Iran’s failure to make progress in nuclear negotiations with six world powers came under fierce attack as conservative presidential candidates clashed over inept and “fruitless” diplomacy one week before Iranians go to the polls.
Iran’s Supreme Leader Ayatollah Ali Khamenei is known to make all final decisions on nuclear policy, and to shape the parameters of Iran’s negotiating strategy. But the two men with perhaps the most influence to carry out those directives – both of them presidential candidates – publicly revealed wide disagreement during a live television debate on Friday.
The debate was the third marathon session for all eight approved presidential candidates, and focused on a range of issues, from "unsuccessful" past foreign policy performance to ending sanctions and challenging American "hegemony."
But the headline-grabbing eruption came over Iran's controversial nuclear program.
Iran’s top nuclear negotiator, Saeed Jalili, faced withering criticism for winning no diplomatic result after almost 1-½ years of high level nuclear talks with the P5+1 group (the US, Russia, China, Britain, France, and Germany), while the US and Western nations continue to impose increasingly harsh sanctions on Iran.
Mr. Jalili, who is considered close to Ayatollah Khamenei and therefore a frontrunner in the presidential race, was taken to task by none other than Khamenei’s top foreign policy adviser, Ali Akbar Velayati, a former foreign minister for 16 years who is also considered a Khamenei favorite for the June 14 vote.
“You want to take three steps and you expect the other side to take 100 steps, this means that you don’t want to make progress,” charged Mr. Velayati, addressing Jalili near the three-hour mark in the debate. “This is not diplomacy…. We can’t expect everything and give nothing.”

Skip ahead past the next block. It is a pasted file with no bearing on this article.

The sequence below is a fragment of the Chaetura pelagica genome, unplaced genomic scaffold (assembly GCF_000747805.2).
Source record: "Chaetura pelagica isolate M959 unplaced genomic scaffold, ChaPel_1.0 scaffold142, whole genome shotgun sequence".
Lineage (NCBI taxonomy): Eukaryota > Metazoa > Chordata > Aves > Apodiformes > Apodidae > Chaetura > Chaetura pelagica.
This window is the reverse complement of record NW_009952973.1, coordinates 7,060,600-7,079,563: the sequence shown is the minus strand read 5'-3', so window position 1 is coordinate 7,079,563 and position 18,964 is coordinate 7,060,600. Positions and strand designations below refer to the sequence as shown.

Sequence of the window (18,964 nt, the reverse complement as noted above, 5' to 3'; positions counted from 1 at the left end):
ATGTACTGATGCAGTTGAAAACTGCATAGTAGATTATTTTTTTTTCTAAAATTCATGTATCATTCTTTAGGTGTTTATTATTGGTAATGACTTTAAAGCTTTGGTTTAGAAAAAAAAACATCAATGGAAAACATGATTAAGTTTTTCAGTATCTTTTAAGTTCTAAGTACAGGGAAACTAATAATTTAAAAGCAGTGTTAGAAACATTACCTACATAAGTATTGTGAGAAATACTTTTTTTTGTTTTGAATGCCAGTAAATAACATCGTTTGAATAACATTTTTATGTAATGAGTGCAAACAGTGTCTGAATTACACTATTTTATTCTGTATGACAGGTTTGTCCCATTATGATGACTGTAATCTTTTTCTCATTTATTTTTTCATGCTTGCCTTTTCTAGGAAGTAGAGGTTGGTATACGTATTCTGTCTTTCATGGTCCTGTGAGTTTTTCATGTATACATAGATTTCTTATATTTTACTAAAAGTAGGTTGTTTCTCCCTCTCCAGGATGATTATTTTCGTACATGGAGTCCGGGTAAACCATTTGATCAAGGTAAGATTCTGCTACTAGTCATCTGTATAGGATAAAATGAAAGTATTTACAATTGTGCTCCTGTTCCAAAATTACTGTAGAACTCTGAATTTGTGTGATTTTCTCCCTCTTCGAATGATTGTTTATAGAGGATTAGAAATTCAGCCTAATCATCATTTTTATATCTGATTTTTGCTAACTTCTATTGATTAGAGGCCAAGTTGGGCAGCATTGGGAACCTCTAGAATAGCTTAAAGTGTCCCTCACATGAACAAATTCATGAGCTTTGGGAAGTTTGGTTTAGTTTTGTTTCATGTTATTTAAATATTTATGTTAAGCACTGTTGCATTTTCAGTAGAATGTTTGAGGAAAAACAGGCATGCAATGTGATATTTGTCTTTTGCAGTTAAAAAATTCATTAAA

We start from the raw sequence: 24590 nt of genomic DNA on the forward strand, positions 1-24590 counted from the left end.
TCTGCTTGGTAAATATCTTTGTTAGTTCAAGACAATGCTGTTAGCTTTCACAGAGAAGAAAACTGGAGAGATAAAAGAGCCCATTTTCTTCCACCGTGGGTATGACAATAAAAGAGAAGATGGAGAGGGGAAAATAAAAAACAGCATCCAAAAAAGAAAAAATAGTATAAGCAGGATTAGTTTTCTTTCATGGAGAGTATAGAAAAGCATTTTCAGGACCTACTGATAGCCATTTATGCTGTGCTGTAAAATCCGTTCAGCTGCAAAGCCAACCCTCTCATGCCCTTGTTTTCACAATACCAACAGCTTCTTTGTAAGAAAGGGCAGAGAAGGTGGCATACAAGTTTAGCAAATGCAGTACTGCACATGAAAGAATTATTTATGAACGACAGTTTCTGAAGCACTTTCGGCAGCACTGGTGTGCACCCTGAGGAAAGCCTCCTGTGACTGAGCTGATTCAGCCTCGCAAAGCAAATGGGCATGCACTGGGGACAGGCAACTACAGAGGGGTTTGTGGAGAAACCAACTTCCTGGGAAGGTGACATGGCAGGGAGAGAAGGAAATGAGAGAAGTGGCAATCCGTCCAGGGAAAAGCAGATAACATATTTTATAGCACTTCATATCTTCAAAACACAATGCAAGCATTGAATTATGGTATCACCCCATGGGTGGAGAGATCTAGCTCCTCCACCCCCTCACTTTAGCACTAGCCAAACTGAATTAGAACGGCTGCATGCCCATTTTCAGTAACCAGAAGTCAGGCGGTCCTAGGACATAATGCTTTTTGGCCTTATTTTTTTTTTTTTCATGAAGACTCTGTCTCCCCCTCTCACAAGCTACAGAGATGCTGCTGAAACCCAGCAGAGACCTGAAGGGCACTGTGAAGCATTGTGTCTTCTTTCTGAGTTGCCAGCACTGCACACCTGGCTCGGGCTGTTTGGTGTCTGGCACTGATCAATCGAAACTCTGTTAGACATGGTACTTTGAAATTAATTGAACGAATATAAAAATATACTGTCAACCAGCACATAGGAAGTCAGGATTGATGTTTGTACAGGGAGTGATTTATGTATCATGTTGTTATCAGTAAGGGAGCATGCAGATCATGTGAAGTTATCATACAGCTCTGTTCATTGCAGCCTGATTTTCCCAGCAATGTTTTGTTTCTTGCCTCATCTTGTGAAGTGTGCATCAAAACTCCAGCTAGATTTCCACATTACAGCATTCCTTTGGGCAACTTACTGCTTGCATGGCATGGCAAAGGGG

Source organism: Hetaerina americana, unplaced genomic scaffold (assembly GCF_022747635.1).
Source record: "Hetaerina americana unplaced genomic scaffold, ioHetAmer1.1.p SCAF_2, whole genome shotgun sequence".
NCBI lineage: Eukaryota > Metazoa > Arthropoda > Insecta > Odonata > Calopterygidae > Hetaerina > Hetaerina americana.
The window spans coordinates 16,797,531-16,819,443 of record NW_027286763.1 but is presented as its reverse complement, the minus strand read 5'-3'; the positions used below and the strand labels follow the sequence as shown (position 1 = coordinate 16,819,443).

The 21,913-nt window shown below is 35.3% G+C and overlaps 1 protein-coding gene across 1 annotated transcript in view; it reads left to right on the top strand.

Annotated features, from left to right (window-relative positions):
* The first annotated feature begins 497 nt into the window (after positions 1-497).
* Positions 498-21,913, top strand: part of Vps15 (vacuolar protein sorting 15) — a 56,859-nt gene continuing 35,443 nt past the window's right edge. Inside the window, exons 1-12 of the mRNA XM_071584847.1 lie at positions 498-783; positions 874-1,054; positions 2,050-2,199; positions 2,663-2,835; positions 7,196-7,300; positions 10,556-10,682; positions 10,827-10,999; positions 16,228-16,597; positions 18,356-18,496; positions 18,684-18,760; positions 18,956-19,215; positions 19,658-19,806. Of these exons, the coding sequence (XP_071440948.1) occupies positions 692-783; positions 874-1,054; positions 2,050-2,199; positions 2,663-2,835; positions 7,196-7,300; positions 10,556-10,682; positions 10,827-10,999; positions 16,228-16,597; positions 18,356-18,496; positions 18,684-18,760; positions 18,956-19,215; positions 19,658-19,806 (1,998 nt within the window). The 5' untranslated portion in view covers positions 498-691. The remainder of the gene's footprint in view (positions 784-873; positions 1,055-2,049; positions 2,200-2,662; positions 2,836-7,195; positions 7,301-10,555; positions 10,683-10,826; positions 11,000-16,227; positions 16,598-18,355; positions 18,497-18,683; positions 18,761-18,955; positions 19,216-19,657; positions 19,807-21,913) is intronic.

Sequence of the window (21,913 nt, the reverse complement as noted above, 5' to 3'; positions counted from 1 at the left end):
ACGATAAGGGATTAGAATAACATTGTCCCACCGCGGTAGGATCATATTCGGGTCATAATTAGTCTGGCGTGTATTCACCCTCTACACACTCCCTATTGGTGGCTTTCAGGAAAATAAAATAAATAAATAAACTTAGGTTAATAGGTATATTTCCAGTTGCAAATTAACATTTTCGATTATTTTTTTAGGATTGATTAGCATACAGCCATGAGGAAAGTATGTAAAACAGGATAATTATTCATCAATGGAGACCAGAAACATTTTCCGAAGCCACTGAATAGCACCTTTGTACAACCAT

The contemptuous exchange revealed for the first time divisions at the very top over Iran’s negotiating tactics, as well as the impact of the stalemate and the stress of increased sanctions. The US Congress this week added more measures against Iran, kicking off a summer legislative campaign that appears aimed at choking back Iran’s oil exports to virtually nothing.
“Well, Dr. Jalili, speaking of diplomacy, it’s not a philosophy class to say that our logic was strong,” said Velayati, responding to Jalili's efforts to defend his performance. “You have been in charge of the nuclear issue, we have not made a step forward, and the [sanctions] pressure has been exerted on the people.”
Velayati further admonished Jalili: “Being conservative does not mean being inflexible and stubborn." Diplomacy, he added, does not mean to just “give a sermon to other countries,” hold press conferences, and “sit at the [negotiating] table and say something without doing anything else.”
Jalili fought back angrily, bringing energy to the debates and campaigns by relatively bland candidates that have so far failed to spark popular interest. He said Velayati’s description of his nuclear efforts were “absolutely false,” and implied that they had the approval of Khamenei. He said he was pursuing a foreign policy based on “pure Islam” and that Iran must get something of value in return.
Velayati said Jalili had missed important opportunities, including most recently at two rounds of talks earlier this spring in the Kazakh city of Almaty. The P5+1 offered at the time to provide modest sanctions relief if Iran gave up its most sensitive nuclear work.
P5+1 diplomats portray that proposal as “very reasonable and balanced,” though the top US negotiator, Undersecretary of State for Political Affairs Wendy Sherman, testified to Congress last month that Iran responded by “putting very little on the table and asking a lot in return.” The P5+1 offer was also very modest, she noted, saying that “although the sanctions relief we put on the table is not significant, it is meaningful.”